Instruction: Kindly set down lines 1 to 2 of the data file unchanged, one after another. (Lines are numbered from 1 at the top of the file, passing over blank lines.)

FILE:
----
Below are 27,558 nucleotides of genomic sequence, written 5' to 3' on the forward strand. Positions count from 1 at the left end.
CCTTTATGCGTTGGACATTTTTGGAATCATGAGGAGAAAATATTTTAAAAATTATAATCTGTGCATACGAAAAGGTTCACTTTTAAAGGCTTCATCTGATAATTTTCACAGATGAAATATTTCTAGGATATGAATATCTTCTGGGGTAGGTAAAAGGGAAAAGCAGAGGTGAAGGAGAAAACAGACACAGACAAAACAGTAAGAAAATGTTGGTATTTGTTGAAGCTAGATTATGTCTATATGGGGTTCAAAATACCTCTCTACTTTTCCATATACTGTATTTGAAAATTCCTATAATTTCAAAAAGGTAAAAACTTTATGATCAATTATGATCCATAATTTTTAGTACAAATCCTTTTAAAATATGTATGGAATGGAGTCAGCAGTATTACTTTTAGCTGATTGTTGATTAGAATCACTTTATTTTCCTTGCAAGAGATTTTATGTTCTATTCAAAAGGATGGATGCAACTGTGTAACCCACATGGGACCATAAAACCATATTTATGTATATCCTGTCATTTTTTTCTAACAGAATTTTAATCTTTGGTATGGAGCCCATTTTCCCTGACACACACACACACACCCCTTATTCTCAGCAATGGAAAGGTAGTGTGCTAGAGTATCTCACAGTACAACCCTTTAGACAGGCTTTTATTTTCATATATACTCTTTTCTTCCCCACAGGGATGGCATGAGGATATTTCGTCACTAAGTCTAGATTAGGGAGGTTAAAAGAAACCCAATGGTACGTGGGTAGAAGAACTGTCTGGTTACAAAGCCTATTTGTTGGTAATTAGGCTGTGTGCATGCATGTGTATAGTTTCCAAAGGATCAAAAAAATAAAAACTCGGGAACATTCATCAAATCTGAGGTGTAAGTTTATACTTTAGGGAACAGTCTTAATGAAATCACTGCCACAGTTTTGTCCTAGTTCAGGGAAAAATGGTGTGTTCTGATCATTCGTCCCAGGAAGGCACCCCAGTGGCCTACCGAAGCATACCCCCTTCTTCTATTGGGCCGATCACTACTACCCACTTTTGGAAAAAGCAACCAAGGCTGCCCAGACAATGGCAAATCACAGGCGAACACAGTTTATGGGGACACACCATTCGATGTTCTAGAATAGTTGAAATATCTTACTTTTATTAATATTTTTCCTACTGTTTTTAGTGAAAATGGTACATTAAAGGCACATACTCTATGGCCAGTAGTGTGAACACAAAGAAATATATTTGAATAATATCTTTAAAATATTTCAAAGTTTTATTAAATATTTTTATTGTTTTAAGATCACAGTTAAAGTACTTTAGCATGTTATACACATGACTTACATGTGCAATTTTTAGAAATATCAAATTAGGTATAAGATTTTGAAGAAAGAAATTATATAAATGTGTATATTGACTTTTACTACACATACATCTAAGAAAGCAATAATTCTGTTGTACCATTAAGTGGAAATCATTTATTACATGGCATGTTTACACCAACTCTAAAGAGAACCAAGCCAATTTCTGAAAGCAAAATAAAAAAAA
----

Below are 27,558 nucleotides of genomic sequence, written 5' to 3' on the forward strand. Positions count from 1 at the left end.
CCTTTATGCGTTGGACATTTTTGGAATCATGAGGAGAAAATATTTTAAAAATTATAATCTGTGCATACGAAAAGGTTCACTTTTAAAGGCTTCATCTGATAATTTTCACAGATGAAATATTTCTAGGATATGAATATCTTCTGGGGTAGGTAAAAGGGAAAAGCAGAGGTGAAGGAGAAAACAGACACAGACAAAACAGTAAGAAAATGTTGGTATTTGTTGAAGCTAGATTATGTCTATATGGGGTTCAAAATACCTCTCTACTTTTCCATATACTGTATTTGAAAATTCCTATAATTTCAAAAAGGTAAAAACTTTATGATCAATTATGATCCATAATTTTTAGTACAAATCCTTTTAAAATATGTATGGAATGGAGTCAGCAGTATTACTTTTAGCTGATTGTTGATTAGAATCACTTTATTTTCCTTGCAAGAGATTTTATGTTCTATTCAAAAGGATGGATGCAACTGTGTAACCCACATGGGACCATAAAACCATATTTATGTATATCCTGTCATTTTTTTCTAACAGAATTTTAATCTTTGGTATGGAGCCCATTTTCCCTGACACACACACACACACCCCTTATTCTCAGCAATGGAAAGGTAGTGTGCTAGAGTATCTCACAGTACAACCCTTTAGACAGGCTTTTATTTTCATATATACTCTTTTCTTCCCCACAGGGATGGCATGAGGATATTTCGTCACTAAGTCTAGATTAGGGAGGTTAAAAGAAACCCAATGGTACGTGGGTAGAAGAACTGTCTGGTTACAAAGCCTATTTGTTGGTAATTAGGCTGTGTGCATGCATGTGTATAGTTTCCAAAGGATCAAAAAAATAAAAACTCGGGAACATTCATCAAATCTGAGGTGTAAGTTTATACTTTAGGGAACAGTCTTAATGAAATCACTGCCACAGTTTTGTCCTAGTTCAGGGAAAAATGGTGTGTTCTGATCATTCGTCCCAGGAAGGCACCCCAGTGGCCTACCGAAGCATACCCCCTTCTTCTATTGGGCCGATCACTACTACCCACTTTTGGAAAAAGCAACCAAGGCTGCCCAGACAATGGCAAATCACAGGCGAACACAGTTTATGGGGACACACCATTCGATGTTCTAGAATAGTTGAAATATCTTACTTTTATTAATATTTTTCCTACTGTTTTTAGTGAAAATGGTACATTAAAGGCACATACTCTATGGCCAGTAGTGTGAACACAAAGAAATATATTTGAATAATATCTTTAAAATATTTCAAAGTTTTATTAAATATTTTTATTGTTTTAAGATCACAGTTAAAGTACTTTAGCATGTTATACACATGACTTACATGTGCAATTTTTAGAAATATCAAATTAGGTATAAGATTTTGAAGAAAGAAATTATATAAATGTGTATATTGACTTTTACTACACATACATCTAAGAAAGCAATAATTCTGTTGTACCATTAAGTGGAAATCATTTATTACATGGCATGTTTACACCAACTCTAAAGAGAACCAAGCCAATTTCTGAAAGCAAAATAAAAAAAA